Non-Cash Donations - Valuation Guidelines
Contrary to what others say on the web and elsewhere, you don’t need to purchase their property valuation guide each year in order to substantiate your non-cash charitable contributions. Those “others” are trying to scare you into buying their book every year for $25 or more. The IRS is not in the “valuation of used goods” business.
It is your responsibility to value your donated goods as reasonably as possible. So, with that said, how do you establish a value on used goods?
The typical used goods value is termed "thrift shop value" or the price your item would sell for at a thrift shop, ie, Goodwill , Salvation Army Thrift Stores or other thrift shops.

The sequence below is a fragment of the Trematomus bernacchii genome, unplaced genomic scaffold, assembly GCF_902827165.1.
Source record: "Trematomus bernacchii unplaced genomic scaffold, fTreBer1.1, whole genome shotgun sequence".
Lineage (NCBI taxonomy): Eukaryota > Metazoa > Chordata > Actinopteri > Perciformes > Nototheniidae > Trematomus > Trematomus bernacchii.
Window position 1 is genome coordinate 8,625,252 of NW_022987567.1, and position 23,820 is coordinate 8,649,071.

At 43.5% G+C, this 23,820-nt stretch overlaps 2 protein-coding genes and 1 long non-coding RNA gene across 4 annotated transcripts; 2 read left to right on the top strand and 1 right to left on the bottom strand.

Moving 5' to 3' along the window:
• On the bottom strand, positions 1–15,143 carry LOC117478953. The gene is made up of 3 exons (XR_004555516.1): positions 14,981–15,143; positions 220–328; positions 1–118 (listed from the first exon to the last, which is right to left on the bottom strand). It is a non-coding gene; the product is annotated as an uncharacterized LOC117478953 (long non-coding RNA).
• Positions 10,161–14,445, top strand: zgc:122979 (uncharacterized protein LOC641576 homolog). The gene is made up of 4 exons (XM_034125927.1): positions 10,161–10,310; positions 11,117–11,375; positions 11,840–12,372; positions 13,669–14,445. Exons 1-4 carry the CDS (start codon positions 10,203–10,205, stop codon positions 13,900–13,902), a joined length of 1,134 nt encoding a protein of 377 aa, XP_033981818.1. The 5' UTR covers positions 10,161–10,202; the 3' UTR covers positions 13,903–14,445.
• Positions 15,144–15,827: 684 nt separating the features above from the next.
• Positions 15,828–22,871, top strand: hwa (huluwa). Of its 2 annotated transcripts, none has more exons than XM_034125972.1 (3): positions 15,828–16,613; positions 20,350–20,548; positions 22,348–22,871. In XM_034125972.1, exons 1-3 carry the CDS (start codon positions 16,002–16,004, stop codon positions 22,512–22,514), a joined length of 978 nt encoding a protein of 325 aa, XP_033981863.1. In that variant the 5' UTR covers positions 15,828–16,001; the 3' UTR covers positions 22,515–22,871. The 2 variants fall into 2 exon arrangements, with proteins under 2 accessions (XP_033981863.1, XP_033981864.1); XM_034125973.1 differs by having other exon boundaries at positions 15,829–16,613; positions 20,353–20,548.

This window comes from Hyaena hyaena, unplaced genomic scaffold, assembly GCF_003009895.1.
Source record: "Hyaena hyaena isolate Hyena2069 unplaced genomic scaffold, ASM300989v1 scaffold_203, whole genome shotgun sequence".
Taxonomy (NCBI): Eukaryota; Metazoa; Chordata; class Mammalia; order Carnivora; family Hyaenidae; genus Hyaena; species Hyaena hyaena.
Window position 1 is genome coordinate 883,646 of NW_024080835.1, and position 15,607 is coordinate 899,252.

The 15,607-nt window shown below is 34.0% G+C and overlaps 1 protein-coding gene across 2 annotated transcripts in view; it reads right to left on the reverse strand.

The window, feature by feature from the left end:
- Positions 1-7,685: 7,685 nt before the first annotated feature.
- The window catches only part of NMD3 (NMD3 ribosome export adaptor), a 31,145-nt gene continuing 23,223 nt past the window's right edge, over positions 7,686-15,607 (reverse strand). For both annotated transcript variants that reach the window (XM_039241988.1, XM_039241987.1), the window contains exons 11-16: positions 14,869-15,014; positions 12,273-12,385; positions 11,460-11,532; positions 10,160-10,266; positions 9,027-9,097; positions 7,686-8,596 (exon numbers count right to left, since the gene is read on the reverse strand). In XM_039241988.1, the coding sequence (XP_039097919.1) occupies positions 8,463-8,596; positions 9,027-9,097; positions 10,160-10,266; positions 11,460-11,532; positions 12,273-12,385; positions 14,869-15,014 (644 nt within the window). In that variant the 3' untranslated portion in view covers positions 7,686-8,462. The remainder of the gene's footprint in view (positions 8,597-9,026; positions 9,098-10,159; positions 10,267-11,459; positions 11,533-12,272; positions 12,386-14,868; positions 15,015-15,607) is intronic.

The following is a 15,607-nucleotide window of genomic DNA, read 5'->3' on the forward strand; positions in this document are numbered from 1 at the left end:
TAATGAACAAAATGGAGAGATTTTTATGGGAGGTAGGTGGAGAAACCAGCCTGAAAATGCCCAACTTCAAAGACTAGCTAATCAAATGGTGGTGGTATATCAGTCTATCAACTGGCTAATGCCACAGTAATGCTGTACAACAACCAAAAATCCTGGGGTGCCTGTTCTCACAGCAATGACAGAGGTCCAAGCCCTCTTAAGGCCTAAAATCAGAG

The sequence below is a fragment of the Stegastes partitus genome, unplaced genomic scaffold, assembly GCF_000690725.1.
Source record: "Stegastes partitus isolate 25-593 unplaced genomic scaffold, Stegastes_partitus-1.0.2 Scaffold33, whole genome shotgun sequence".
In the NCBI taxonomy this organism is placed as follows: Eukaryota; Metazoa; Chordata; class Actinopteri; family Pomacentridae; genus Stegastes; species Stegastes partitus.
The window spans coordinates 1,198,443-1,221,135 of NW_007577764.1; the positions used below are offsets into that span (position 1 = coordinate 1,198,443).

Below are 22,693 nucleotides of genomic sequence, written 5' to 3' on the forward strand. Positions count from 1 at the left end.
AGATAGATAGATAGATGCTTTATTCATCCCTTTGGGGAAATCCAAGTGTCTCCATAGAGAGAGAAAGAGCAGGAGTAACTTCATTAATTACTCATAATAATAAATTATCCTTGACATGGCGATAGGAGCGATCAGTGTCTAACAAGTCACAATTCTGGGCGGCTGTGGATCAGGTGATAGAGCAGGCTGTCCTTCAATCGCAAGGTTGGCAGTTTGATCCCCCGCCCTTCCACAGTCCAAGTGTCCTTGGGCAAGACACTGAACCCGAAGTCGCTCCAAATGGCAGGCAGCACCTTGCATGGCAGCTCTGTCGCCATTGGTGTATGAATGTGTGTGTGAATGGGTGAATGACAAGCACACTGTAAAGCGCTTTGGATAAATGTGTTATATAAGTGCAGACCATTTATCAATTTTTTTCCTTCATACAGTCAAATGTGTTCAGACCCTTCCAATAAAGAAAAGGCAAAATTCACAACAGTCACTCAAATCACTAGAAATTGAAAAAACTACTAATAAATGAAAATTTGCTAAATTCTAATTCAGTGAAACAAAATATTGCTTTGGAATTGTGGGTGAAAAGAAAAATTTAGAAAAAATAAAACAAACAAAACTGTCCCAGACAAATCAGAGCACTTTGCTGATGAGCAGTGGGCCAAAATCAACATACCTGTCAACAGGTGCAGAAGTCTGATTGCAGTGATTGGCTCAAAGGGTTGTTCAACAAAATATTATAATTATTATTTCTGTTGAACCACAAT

I have researched the Internet and, with the help of my wonderful wife, canvassed local (Dallas-Garland-Rowlett, TX) thrift shops to determine some valuation ranges for a number of items. Shown below are the results of those efforts:
Download a Non-Cash Charitable Contribution template to help you value your contributions and assist in preparing Form 8283
Non-Cash Charitable Contribution template
Clothing - Children
Clothing - Men
Clothing - Women
Household - Dry Goods
Use of Valuation Guidelines
As previously stated, these represent a compilation of valuation ranges suggested by various Internet sources as well as thrift shop values in the Dallas area. Your locale may be different. Use them as a guideline and at your own risk!
Should IRS challenge or deny a claim based on your use of these guidelines, we assume no liability and deny any responsibility with regard to your tax return.